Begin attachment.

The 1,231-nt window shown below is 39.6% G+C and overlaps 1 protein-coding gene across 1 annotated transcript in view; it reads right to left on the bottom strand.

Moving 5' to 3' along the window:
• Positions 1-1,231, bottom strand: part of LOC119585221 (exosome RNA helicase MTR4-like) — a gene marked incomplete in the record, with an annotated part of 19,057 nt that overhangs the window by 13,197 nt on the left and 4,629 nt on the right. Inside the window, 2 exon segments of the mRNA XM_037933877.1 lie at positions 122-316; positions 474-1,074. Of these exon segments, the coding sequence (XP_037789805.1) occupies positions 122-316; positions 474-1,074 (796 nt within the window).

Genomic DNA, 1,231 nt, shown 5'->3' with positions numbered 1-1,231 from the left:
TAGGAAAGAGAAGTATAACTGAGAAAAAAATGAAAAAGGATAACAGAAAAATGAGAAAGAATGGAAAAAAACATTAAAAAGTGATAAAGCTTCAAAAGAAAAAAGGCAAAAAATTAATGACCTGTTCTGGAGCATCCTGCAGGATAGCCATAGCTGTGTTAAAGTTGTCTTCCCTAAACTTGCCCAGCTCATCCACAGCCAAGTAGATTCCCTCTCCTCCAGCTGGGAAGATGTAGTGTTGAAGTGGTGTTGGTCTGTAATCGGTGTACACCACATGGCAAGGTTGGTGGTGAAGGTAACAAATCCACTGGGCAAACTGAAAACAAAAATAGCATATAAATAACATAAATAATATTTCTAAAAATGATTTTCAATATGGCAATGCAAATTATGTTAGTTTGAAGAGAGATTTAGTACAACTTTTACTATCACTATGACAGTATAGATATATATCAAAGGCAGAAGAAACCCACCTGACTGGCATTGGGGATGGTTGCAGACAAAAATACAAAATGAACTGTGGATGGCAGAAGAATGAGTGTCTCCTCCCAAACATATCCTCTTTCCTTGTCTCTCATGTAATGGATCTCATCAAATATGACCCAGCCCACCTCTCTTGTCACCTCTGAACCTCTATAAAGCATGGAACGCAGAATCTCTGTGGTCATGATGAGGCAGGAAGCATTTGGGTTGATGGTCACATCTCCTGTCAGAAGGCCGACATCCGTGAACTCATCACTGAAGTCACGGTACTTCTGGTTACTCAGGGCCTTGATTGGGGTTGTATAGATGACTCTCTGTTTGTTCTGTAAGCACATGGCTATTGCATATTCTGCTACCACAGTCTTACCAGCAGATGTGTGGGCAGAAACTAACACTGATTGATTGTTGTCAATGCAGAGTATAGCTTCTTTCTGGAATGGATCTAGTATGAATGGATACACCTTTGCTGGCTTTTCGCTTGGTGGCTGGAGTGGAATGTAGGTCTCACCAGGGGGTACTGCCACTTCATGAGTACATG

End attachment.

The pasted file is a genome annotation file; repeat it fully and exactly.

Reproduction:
The 1,231-nt window shown below is 39.6% G+C and overlaps 1 protein-coding gene across 1 annotated transcript in view; it reads right to left on the bottom strand.

Moving 5' to 3' along the window:
• Positions 1-1,231, bottom strand: part of LOC119585221 (exosome RNA helicase MTR4-like) — a gene marked incomplete in the record, with an annotated part of 19,057 nt that overhangs the window by 13,197 nt on the left and 4,629 nt on the right. Inside the window, 2 exon segments of the mRNA XM_037933877.1 lie at positions 122-316; positions 474-1,074. Of these exon segments, the coding sequence (XP_037789805.1) occupies positions 122-316; positions 474-1,074 (796 nt within the window).

Genomic DNA, 1,231 nt, shown 5'->3' with positions numbered 1-1,231 from the left:
TAGGAAAGAGAAGTATAACTGAGAAAAAAATGAAAAAGGATAACAGAAAAATGAGAAAGAATGGAAAAAAACATTAAAAAGTGATAAAGCTTCAAAAGAAAAAAGGCAAAAAATTAATGACCTGTTCTGGAGCATCCTGCAGGATAGCCATAGCTGTGTTAAAGTTGTCTTCCCTAAACTTGCCCAGCTCATCCACAGCCAAGTAGATTCCCTCTCCTCCAGCTGGGAAGATGTAGTGTTGAAGTGGTGTTGGTCTGTAATCGGTGTACACCACATGGCAAGGTTGGTGGTGAAGGTAACAAATCCACTGGGCAAACTGAAAACAAAAATAGCATATAAATAACATAAATAATATTTCTAAAAATGATTTTCAATATGGCAATGCAAATTATGTTAGTTTGAAGAGAGATTTAGTACAACTTTTACTATCACTATGACAGTATAGATATATATCAAAGGCAGAAGAAACCCACCTGACTGGCATTGGGGATGGTTGCAGACAAAAATACAAAATGAACTGTGGATGGCAGAAGAATGAGTGTCTCCTCCCAAACATATCCTCTTTCCTTGTCTCTCATGTAATGGATCTCATCAAATATGACCCAGCCCACCTCTCTTGTCACCTCTGAACCTCTATAAAGCATGGAACGCAGAATCTCTGTGGTCATGATGAGGCAGGAAGCATTTGGGTTGATGGTCACATCTCCTGTCAGAAGGCCGACATCCGTGAACTCATCACTGAAGTCACGGTACTTCTGGTTACTCAGGGCCTTGATTGGGGTTGTATAGATGACTCTCTGTTTGTTCTGTAAGCACATGGCTATTGCATATTCTGCTACCACAGTCTTACCAGCAGATGTGTGGGCAGAAACTAACACTGATTGATTGTTGTCAATGCAGAGTATAGCTTCTTTCTGGAATGGATCTAGTATGAATGGATACACCTTTGCTGGCTTTTCGCTTGGTGGCTGGAGTGGAATGTAGGTCTCACCAGGGGGTACTGCCACTTCATGAGTACATG